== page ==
Sigma Releases All the Full-Frame Lenses We've Been Waiting For: 135mm f/1.8, 14mm f/1.8, 24-70mm OS, and 100-400mm OS

Today is the day that Sigma fills out its Art-series lens lineup to offer what could easily be considered everything you'd really need since its most recent release of the 85mm f/1.4 Art. Four new full-frame lenses cover the gamut from an ultra-wide, ultra-fast 14mm f/1.8 Art, a similarly fast 135mm f/1.8 Art portrait lens, to the wedding photographer's favorite 24-70mm f/2.8 Art and sports shooter's 100-400mm f/5-6.3 Contemporary "compact" super-zoom. If you've been waiting for that next Sigma lens, odds are it's one of these.

The 14mm f/1.8 DG HSM Art features the "largest glass mold (80mm) in the industry," contributing to less flare, ghosting, and distortion. Edge-to-edge sharpness and great chromatic aberration control is also promised, which gives hope to astrophotographers that have been waiting quite some time for a high-end, fast, ultra-wide lens such as this.

Sigma's 135mm f/1.8 DG HSM Art features a new focus motor that promises increased torque and overall performance with the addition of a focus limiter to optimize the experience in various situations.

The 24-70mm f/2.8 DG HSM OS Art is built with a metal barrel for durability and composite internal materials for less variation in thermal expansion and contraction. The lens' design also incorporates a new optical stabilization (OS) system as well as a thicker center glass design that Sigma says helps provide amazing bokeh.

Finally, the dust- and splash-proof Sigma 100-400mm f/5-6.3 DG HSM OS Contemporary features a push/pull zoom function in addition to a standard twist-zoom design. A macro feature offers up to a 1:3.8 reproduction ratio. (UPDATE: the standard twist-zoom function is the main method of zoom, but for those in a hurry for a quick adjustment, a push/pull mechanism is also incorporated).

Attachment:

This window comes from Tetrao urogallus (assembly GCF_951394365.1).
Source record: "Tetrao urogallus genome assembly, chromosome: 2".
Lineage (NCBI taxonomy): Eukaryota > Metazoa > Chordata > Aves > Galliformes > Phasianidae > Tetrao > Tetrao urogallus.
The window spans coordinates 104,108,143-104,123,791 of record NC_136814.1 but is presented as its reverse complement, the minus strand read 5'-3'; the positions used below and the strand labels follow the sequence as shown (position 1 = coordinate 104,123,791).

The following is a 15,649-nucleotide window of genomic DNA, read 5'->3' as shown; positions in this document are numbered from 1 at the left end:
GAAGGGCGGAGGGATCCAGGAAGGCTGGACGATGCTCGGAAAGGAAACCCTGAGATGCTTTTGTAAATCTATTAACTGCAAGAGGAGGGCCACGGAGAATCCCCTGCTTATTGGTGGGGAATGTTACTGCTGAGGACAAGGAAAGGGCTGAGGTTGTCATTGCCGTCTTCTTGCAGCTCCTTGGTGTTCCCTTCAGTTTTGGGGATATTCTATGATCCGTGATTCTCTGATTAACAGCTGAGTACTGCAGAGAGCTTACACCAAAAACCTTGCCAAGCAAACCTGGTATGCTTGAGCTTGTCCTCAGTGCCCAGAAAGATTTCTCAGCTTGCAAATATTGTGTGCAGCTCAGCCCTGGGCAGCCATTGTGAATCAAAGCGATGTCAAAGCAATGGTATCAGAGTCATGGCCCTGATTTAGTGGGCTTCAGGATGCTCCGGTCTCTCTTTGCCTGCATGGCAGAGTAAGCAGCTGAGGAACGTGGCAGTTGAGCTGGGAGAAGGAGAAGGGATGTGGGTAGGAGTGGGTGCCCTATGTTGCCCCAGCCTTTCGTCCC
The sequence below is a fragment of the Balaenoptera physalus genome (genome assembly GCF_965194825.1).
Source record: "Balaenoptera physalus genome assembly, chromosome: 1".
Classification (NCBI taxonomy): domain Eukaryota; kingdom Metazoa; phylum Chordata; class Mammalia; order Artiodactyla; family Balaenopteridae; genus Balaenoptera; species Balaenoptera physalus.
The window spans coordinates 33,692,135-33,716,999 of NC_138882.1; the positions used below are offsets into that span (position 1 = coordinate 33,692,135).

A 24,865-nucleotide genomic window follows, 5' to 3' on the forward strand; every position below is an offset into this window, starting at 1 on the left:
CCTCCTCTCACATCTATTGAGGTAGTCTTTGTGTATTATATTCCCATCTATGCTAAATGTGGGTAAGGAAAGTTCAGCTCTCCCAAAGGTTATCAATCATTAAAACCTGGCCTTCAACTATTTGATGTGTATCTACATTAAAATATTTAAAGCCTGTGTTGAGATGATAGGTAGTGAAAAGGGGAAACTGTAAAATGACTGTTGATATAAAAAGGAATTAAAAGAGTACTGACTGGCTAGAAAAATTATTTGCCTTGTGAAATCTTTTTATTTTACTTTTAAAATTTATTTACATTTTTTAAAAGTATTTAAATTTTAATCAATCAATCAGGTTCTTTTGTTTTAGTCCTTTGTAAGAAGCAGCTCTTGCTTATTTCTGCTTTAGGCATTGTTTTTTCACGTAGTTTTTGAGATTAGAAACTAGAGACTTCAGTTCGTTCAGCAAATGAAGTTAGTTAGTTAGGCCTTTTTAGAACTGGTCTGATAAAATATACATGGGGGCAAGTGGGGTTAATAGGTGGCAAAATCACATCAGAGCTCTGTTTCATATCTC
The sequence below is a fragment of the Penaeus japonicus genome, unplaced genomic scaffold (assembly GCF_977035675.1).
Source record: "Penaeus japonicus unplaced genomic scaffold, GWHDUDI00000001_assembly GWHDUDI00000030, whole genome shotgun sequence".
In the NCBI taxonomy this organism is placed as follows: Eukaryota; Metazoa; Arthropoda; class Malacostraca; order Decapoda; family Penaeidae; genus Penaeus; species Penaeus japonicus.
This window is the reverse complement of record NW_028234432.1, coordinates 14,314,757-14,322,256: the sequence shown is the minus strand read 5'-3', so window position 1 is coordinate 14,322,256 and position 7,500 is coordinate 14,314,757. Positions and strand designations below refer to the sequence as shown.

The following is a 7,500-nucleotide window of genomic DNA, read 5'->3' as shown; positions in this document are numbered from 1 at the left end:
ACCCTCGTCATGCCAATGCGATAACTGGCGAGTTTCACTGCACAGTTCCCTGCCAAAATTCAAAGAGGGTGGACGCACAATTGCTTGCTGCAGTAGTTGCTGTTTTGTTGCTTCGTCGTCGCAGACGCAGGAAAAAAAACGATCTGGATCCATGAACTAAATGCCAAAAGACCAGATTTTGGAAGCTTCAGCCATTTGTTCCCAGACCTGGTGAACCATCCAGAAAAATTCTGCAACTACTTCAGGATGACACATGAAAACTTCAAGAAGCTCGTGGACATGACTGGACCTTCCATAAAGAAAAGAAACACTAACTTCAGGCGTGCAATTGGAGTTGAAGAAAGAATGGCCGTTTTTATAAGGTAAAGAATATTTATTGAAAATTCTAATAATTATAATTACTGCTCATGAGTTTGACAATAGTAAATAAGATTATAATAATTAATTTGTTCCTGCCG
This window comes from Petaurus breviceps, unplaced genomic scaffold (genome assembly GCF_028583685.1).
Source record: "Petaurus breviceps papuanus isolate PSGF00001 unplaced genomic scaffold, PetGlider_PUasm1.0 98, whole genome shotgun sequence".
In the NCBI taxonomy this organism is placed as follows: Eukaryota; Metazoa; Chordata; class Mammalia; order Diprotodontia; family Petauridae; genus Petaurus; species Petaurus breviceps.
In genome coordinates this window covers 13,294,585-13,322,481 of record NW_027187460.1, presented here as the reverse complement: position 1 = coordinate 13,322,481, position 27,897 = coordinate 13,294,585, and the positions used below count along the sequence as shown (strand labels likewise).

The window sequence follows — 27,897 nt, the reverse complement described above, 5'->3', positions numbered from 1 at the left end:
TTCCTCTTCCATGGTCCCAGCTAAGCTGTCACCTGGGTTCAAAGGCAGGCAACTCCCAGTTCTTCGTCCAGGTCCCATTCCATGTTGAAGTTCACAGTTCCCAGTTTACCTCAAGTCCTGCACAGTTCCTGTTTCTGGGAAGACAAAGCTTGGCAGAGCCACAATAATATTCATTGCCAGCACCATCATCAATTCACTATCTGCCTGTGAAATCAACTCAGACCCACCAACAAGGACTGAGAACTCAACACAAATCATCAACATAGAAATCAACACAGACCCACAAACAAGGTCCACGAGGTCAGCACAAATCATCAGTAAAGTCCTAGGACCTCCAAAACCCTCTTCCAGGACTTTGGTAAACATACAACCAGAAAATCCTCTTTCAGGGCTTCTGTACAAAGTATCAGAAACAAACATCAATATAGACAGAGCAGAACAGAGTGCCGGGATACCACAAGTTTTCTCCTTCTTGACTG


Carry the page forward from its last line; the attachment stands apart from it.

All four lenses are compatible with Sigma's MC-11 Sony E-Mount converter and will be available in Nikon, Canon, and Sigma mounts. Another feature of note is that all of the Nikon-mount versions feature a new electromagnetic diaphragm – a feature that Nikon has been incorporating in its latest professional lenses with an "E" designation in order to improve exposure accuracy during high-frame-rate shooting by more accurately and quickly setting the aperture for each shot.

Sigma has yet to announce pricing or availability for all four lenses, but we'll have updates as soon as pre-orders go live.

All four lenses are made for full-frame sensors, so expect a 1.5x (Nikon) or 1.6x (Canon) crop factor if you'll be using these on your APS-C bodies. It won't be long before we know more about the quality of each lens (Sigma's 85mm f/1.4 Art rivals Zeiss' Otus), and we'll certainly have some reviews for you once the lenses become available.

Comparisons to watch out for would be between the Sigma 135mm f/1.8 and Nikon's still-new 105mm f/1.4G or Canon's; the Sigma 14mm f/1.8 and Nikon's now-ancient 14mm f/2.8, Canon's 14mm f/2.8, or Rokinon's 14mm f/2.8; the Sigma 24-70mm f/2.8 and the Nikon or Canon versions; or the Sigma 100-400mm f/5-6.3 and its Nikon and Canon equivalents.

Which lens are you looking most forward to trying out? Let us know in the comments!

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51 Comments
Nick Merzetti's picture

24-20 2.8 WITH os? omg. that will be so useful.

Spy Black's picture

If that 135 is priced around $1000, it's gonna be hot. I'll bet it's gonna be a really great lens.

Mark Tiu's picture

I sure hope so too! This is the one lens that I lack in my lineup. I have the Sigma 50 and 85 Art and they're both phenomenal lenses. This will complete my portrait lens line-up for sure.

chuong nguyen's picture

may I ask when do you use 50 art and when do you use 85 art? Thanks.

Mark Tiu's picture

Portraits. Most of my work is shot with those two lenses

Shivakumar Shankar's picture

if you have canon, you should definitely rent out the 135L for comparison. IMHO that is one of the best lens for headshot portraits/outdoor portraits. Oh the dreamy bokeh!

Swissblad --'s picture

I've been waiting for this lens for a long tome - glad to see those rumours finally become reality!

Shivakumar Shankar's picture